If you play a team once in a blue moon, you may never get the chance to make up for a duff result – like us against Gorleston...
Photo: "File:A view of Gorleston Football Ground.JPG" by Northmetpit is licensed under CC BY-SA 4.0

If you play a team once in a blue moon, you might never get the chance to make amends for a duff result – like us against Gorleston. The footballing circles in which we operate are two very different ones. Even when we did have a reason to come up against the Greens, it was nothing more than a quirk of fate. And if you don’t get it right on the night, you can be waiting ages for another shot at things. So, let’s get the answers you’re dying to know – who are they, why are they in our archives, and did we make a mess of our head-to-head that we need to clean up?

Who are Gorleston Football Club?

Formed in 1887, there’s quite a lot of water under the bridge at Emerald Park. For those of you who don’t know, Gorleston is a town in Norfolk; sat next to – and just under – the better known Great Yarmouth. We imagine there’s quite the rivalry there. But we don’t care about that. In the beginning, the club knocked around in local leagues and competitions. The Norfolk and Suffolk League is as prestigious as it got during the first quarter of the 20th century.

Mind you, they won the title seven times. And that’s a pretty impressive and relentless march.

This did, however, mean the Greens needed a new challenge as the 1920s turned into the 1930s. In 1935, that challenge arrived; helping to form the Eastern Counties League. Nearly 90 years on, they’re still there too – though league success wasn’t too quick in arriving. The first few seasons saw them finish in the bottom half, before an epic 1952-3 campaign saw them pick up their first title. It was a feat they’d repeat three more times between 1973 and 1981.

Why do we know the Greens?

Of course, the Greens have remained in the Eastern Counties League for the entire time that we, as a club, have been in existence. It’s a bit off our radar too, so there was no conceivable reason for us to ever meet. The fact that we have all comes down to the FA Vase (as is so often the case at that level of the game). The 1984-5 edition saw us force our way past Holbeach United in the Preliminary Round and Haverhill Rovers in Round One.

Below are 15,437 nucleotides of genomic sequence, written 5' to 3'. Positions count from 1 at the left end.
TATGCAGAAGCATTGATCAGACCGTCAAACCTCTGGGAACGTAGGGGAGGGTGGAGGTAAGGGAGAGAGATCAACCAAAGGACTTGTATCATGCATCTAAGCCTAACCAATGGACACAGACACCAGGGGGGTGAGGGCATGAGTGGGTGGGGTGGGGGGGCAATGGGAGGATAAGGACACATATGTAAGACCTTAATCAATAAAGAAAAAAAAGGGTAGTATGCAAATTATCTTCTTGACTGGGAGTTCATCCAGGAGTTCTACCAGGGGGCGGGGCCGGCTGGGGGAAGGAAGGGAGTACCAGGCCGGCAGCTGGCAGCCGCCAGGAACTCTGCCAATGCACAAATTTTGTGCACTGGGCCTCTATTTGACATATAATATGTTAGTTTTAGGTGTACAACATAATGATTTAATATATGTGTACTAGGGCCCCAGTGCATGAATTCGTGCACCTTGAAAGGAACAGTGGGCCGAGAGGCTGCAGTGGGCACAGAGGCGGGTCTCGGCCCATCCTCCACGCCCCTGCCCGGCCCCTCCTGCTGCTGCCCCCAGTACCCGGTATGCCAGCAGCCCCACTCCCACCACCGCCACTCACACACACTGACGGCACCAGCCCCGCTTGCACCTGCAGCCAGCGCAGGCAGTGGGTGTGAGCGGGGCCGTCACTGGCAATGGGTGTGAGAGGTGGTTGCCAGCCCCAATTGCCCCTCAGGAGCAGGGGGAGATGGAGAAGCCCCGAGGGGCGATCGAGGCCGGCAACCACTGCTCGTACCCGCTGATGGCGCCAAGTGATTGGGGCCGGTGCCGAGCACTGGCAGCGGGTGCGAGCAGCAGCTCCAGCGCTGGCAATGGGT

Now, we thought Servowarm League Division Two North was higher in the non-league pyramid than the Eastern Counties League. But the Greens didn’t have to put up with all the Preliminary Round nonsense we did. And they only needed to overcome Potton United in Round One to get their place in the Round Two draw. With both of us in the hat, our two names came out side-by-side. And it meant the Norfolk side would make the awkward journey across to Broadhall Way.

What is our record against them?

Home advantage and the apparent higher standard we thought we had counted for nothing on the day. A strong looking Boro’ side found the net through the prolific Jim Beech in front of 422 spectators. But our guests found the net twice. And you don’t need a calculator to work out the sad state of affairs that was our FA Vase exit. We’re almost 100% sure that it counts as an upset. It’s no consolation, though. Nor is the fact they lost 5-0 at Bury Town in Round Three.

More importantly, our head-to-head record has forever since been skewed in their favour.

Gorleston: Boro’s Record

Our head-to-head: P 1 — W 0 — D 0 — L 1 — F 1 — A 2 — Pts 0 — WR 0%
Our last tango: Stevenage Borough 1-2 Gorleston, 01 December 1984

What happened to them?

Well, the Greens have continued on their merry way in the Eastern Counties League. But not, it must be said, without incident. After relegation to Division One in 1994, they returned up to the Premier Division within two years. The 2000-1 campaign saw them finish second – eight points behind champions AFC Sudbury. And then they got relegated to Division One again in 2005. It’s guaranteed to keep things interesting, if nothing else.

Since climbing back into the Premier Division in 2011, on-field fortunes did improve somewhat. They’ve finished third (once) and fourth (twice), for example. But the last completed campaign (2018-19) saw them end up well down the order. They were bottom of the table when the 2019-20 season was halted due to the pando. And the latest season barely got off the ground, before everything came to a halt again. So, a fresh start is in store come the 2021-2 season you’d hope.

It’s unlikely, however, to give us the chance to redress the balance of our existing head-to-head record; one that has put us on a 100% losing run for nearly four decades now.

• WANT TO KNOW MORE? – Gorleston club profile

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